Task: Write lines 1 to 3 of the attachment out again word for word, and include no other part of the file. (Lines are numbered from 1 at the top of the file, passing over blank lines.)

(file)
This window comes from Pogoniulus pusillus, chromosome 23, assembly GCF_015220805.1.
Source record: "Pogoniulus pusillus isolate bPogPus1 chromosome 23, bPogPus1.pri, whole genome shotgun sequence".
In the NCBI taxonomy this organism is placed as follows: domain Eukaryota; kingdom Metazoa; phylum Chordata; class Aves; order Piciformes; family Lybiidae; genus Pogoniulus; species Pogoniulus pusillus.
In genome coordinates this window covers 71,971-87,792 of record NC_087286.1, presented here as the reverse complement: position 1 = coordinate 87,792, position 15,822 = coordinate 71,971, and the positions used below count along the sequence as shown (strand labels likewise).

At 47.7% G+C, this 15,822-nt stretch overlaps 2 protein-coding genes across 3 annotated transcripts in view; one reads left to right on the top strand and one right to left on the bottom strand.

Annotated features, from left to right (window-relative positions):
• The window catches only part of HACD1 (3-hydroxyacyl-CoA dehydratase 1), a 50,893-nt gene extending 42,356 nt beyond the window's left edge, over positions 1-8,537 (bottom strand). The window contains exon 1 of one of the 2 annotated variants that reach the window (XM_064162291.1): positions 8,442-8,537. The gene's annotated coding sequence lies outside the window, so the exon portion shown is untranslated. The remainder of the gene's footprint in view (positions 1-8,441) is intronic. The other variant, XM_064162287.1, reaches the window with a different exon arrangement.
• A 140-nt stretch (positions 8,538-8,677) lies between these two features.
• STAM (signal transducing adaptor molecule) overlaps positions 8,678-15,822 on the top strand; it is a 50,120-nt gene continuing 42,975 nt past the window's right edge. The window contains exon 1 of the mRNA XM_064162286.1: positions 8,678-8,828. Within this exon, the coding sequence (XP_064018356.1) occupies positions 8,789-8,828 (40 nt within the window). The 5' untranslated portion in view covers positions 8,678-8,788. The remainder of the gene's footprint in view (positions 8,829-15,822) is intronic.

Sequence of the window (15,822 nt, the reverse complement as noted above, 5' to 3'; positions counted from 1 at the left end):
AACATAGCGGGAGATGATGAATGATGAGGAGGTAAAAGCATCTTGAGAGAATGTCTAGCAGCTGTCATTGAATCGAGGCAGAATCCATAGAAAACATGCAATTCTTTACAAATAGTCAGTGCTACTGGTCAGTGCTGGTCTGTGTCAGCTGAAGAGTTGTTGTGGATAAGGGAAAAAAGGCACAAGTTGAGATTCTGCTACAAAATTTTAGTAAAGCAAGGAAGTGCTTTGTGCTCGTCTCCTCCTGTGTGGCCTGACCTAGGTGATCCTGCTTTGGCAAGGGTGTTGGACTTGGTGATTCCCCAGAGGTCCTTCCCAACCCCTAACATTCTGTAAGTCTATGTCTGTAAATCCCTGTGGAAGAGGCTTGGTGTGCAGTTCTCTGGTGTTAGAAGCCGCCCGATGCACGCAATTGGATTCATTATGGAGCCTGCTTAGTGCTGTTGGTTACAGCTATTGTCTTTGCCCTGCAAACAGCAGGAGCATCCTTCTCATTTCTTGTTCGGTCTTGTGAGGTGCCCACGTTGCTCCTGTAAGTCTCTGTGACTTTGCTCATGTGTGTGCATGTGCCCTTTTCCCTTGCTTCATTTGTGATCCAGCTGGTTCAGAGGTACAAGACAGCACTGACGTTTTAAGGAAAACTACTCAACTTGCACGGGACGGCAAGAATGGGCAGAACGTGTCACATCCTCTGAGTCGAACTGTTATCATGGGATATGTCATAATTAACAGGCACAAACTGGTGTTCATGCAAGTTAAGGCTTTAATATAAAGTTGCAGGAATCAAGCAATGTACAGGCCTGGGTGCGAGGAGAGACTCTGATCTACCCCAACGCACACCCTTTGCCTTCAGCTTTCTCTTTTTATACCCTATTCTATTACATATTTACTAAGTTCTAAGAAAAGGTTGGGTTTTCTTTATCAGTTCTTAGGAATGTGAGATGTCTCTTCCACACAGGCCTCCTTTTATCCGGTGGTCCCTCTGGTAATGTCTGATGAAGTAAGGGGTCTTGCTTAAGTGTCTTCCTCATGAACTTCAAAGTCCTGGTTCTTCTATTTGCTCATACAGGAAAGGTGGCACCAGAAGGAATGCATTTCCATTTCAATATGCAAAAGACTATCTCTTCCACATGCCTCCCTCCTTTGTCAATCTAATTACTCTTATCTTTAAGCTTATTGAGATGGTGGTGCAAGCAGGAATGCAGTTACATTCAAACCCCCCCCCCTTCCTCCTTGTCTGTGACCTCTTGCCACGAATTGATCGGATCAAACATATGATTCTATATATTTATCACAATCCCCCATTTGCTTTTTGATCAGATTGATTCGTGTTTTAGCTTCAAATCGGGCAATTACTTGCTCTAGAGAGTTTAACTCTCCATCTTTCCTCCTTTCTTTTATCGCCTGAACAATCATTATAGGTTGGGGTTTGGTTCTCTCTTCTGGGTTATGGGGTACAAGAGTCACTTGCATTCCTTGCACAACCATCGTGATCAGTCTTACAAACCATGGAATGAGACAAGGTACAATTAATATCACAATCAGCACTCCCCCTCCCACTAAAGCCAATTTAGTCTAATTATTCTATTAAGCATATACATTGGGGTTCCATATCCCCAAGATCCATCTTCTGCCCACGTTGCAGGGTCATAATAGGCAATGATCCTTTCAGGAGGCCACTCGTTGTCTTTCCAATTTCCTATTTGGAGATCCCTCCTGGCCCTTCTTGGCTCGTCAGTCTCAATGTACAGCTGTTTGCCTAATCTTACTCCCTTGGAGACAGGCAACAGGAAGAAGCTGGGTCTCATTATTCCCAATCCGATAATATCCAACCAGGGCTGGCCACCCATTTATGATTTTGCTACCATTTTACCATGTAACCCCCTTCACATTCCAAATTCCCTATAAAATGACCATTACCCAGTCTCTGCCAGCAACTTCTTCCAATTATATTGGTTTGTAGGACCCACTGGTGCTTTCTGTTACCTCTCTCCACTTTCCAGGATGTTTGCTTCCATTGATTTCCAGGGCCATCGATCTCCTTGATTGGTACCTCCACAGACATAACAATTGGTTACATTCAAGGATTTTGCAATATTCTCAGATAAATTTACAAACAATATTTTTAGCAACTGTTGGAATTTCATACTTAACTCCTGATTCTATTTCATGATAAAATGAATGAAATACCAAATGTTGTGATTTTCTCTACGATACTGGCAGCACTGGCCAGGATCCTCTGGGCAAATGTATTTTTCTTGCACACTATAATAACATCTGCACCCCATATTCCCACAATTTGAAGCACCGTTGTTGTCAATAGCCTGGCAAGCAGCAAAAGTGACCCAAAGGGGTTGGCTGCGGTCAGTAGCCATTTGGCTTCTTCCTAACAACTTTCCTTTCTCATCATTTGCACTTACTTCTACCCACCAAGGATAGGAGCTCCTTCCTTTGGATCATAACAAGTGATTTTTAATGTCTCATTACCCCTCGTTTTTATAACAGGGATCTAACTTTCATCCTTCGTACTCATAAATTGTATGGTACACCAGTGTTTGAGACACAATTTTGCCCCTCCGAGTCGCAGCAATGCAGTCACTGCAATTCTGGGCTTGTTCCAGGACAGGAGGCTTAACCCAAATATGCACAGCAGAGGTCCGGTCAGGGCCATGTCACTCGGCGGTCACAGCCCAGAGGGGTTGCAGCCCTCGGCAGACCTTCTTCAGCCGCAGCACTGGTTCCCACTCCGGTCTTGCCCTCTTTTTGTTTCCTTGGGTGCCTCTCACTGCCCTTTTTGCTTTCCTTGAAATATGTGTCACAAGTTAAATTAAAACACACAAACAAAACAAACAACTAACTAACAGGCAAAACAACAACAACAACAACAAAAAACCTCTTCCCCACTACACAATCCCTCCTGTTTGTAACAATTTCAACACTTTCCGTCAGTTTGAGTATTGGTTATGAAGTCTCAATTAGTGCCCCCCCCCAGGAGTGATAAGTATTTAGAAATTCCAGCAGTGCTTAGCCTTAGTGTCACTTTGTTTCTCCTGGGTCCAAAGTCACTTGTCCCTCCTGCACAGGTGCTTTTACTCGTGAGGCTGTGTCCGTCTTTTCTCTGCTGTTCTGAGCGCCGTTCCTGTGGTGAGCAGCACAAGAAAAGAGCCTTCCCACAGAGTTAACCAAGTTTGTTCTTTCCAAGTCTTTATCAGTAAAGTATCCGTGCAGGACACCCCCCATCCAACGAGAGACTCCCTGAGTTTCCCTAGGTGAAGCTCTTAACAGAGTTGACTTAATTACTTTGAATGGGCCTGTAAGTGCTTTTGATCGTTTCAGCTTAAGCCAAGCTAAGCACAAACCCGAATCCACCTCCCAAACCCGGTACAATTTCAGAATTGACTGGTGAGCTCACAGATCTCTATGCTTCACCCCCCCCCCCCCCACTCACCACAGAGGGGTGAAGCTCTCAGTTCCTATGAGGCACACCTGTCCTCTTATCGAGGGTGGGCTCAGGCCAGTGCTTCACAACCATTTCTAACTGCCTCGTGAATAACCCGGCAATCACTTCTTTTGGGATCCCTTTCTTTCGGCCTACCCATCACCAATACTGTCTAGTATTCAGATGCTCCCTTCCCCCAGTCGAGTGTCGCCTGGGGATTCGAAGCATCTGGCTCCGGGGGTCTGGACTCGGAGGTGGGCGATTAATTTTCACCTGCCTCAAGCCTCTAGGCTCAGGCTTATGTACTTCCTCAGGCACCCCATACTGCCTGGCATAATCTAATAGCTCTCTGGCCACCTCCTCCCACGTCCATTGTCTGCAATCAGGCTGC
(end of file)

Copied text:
This window comes from Pogoniulus pusillus, chromosome 23, assembly GCF_015220805.1.
Source record: "Pogoniulus pusillus isolate bPogPus1 chromosome 23, bPogPus1.pri, whole genome shotgun sequence".
In the NCBI taxonomy this organism is placed as follows: domain Eukaryota; kingdom Metazoa; phylum Chordata; class Aves; order Piciformes; family Lybiidae; genus Pogoniulus; species Pogoniulus pusillus.